By Stan Welch
Newly installed Anderson County Sheriff Chad McBride, speaking to The Journal in an impromptu interview outside County Council chambers Tuesday night, made it clear that his department’s attitude and emphasis will be different from that of the outgoing administration.
Perhaps the greatest difference will be the greater involvement of the deputies on patrol as investigators, and not just report takers.
“We need to get our deputies back to being law enforcement officers and investigators. The idea of just taking reports and stacking up paper somewhere is no longer happening. Unless a major crime is involved, like homicide or sexual assault or serious physical assault, I don’t see the point in tying up special investigators,” said McBride.
He built much of his campaign around the idea of putting more deputies on the roads of Anderson County, and he has reduced the size and increased the number of the areas of responsibility.
“We have made the districts to be patrolled smaller. This should improve response times, but it will also let the deputies get to know their area better. They will know the people better, and they will know who the bad guys are too.”
McBride, who has been with the sheriff’s office since the Gene Taylor era, sympathizes with the average victim of a property crime.
“You know, it may not seem like a big deal to have a lawn mower or a golf cart or a utility trailer stolen,” McBride said. “But if it’s your property, it is a big deal. People are entitled to have their property kept safe. In recent years, our deputies have just taken reports and left a business card, and basically said, if you catch the guy, call us. Those days are over. My deputies are going to be doing police work, not just paper work. They know that, and they are excited about it. Nobody becomes a cop because they love paperwork.”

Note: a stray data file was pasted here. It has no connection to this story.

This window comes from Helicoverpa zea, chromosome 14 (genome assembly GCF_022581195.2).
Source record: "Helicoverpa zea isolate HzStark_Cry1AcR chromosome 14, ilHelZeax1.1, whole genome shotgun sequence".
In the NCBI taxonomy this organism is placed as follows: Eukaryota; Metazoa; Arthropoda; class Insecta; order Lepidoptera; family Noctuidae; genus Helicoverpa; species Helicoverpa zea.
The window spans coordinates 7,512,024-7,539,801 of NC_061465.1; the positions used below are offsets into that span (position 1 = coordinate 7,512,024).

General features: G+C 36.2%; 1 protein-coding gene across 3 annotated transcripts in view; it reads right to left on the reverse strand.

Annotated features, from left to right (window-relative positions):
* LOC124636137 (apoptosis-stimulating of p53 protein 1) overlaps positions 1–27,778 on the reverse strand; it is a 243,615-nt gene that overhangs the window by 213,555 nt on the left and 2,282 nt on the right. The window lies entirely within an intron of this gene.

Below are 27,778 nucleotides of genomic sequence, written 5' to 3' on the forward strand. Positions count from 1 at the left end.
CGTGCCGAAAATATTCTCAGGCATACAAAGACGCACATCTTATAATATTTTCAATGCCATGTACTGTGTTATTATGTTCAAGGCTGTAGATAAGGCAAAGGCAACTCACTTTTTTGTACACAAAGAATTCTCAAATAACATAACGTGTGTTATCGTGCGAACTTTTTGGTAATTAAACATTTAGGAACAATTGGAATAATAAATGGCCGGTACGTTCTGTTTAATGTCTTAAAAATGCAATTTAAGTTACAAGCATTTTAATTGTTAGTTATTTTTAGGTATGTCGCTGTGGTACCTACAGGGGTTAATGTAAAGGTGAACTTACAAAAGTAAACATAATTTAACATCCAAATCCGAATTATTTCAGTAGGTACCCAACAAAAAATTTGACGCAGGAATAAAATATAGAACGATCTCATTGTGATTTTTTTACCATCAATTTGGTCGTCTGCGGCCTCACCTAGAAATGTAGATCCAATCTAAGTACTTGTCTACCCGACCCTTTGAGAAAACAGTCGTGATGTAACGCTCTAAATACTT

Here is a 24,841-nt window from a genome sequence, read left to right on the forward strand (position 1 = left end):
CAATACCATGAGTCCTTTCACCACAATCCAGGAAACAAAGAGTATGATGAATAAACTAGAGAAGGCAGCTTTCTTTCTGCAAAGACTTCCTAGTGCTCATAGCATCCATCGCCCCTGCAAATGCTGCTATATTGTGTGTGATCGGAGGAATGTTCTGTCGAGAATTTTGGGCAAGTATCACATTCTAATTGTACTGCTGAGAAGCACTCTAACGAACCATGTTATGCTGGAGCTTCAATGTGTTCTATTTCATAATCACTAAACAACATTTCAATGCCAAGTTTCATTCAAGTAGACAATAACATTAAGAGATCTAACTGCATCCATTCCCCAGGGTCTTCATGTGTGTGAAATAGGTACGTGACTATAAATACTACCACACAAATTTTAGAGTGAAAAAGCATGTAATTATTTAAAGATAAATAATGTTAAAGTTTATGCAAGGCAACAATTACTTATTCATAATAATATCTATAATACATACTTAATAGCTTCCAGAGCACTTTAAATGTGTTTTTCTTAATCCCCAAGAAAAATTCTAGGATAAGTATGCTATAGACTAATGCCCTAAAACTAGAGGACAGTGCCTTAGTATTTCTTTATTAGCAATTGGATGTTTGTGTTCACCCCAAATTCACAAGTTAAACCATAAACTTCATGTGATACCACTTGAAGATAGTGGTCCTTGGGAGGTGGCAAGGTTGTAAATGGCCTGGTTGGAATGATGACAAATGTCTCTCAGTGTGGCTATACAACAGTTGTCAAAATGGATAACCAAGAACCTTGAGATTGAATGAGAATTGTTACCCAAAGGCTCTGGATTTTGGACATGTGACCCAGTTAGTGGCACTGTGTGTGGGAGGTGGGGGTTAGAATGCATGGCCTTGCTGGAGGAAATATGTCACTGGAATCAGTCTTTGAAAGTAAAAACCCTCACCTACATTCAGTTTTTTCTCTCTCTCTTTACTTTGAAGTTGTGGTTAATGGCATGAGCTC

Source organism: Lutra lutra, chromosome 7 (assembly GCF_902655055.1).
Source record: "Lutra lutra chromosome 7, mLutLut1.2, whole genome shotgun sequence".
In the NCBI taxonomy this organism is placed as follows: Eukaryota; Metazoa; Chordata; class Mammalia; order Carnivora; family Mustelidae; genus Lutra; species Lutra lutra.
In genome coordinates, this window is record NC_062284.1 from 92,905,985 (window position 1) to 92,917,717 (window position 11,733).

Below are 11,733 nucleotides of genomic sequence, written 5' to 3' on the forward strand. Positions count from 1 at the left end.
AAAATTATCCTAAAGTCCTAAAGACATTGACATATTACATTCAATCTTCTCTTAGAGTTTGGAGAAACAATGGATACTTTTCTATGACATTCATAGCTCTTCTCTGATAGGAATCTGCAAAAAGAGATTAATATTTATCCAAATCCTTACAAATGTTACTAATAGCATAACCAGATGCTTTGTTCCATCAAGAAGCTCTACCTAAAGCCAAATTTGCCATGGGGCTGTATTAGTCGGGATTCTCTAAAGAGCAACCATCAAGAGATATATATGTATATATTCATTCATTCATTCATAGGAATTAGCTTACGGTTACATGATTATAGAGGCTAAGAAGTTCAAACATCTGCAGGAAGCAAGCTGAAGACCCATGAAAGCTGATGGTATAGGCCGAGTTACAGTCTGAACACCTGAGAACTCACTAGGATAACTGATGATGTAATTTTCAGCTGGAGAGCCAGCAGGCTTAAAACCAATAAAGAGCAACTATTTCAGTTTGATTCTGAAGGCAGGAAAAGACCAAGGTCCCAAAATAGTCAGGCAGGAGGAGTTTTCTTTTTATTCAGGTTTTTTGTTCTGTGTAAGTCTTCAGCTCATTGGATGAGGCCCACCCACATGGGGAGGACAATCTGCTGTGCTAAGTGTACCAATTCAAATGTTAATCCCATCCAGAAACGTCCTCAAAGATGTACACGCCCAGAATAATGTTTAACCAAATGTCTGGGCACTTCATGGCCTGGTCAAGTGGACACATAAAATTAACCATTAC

On the question of paper work and reports, the new sheriff stated that the past administration policies on incident reports is certain to be reviewed,and likely to be revised.
Former Sheriff John Skipper complied with the public information protocol of the national accreditation group that his department was a member of.
That protocol was in direct opposition to the South Carolina Freedom of Information act. Despite repeated complaints from The Journal, Skipper refused to change his policy.
McBride, who served as Skipper’s public information officer briefly, takes a different view.
“I see no reason to have a policy that is demonstrably opposed to state law. I certainly see no reason to withhold the names of suspects in a crime in most cases. We ask the public to help us keep watchful eyes on their community. They can do a much better job of that if they have more information.”
McBride was at the end of a long day. He began swearing in his deputies at four o’clock in the morning, so that the first shift would already be sworn when they hit the streets at seven a.m. He then swore in the remainder of the department. He hopes to have twenty deputies on patrol at any given time. He concedes that he needs to get more deputies through the police academy before he can achieve that goal, but reiterated that street patrol is the heart of law enforcement.
“Instead of taking a report and giving a citizen a card and telling them to call us if they learn anything, I want my officers to reach the point where they shake the citizen’s hand and say ‘If there is any thing else I can do to be of service, please let me know.”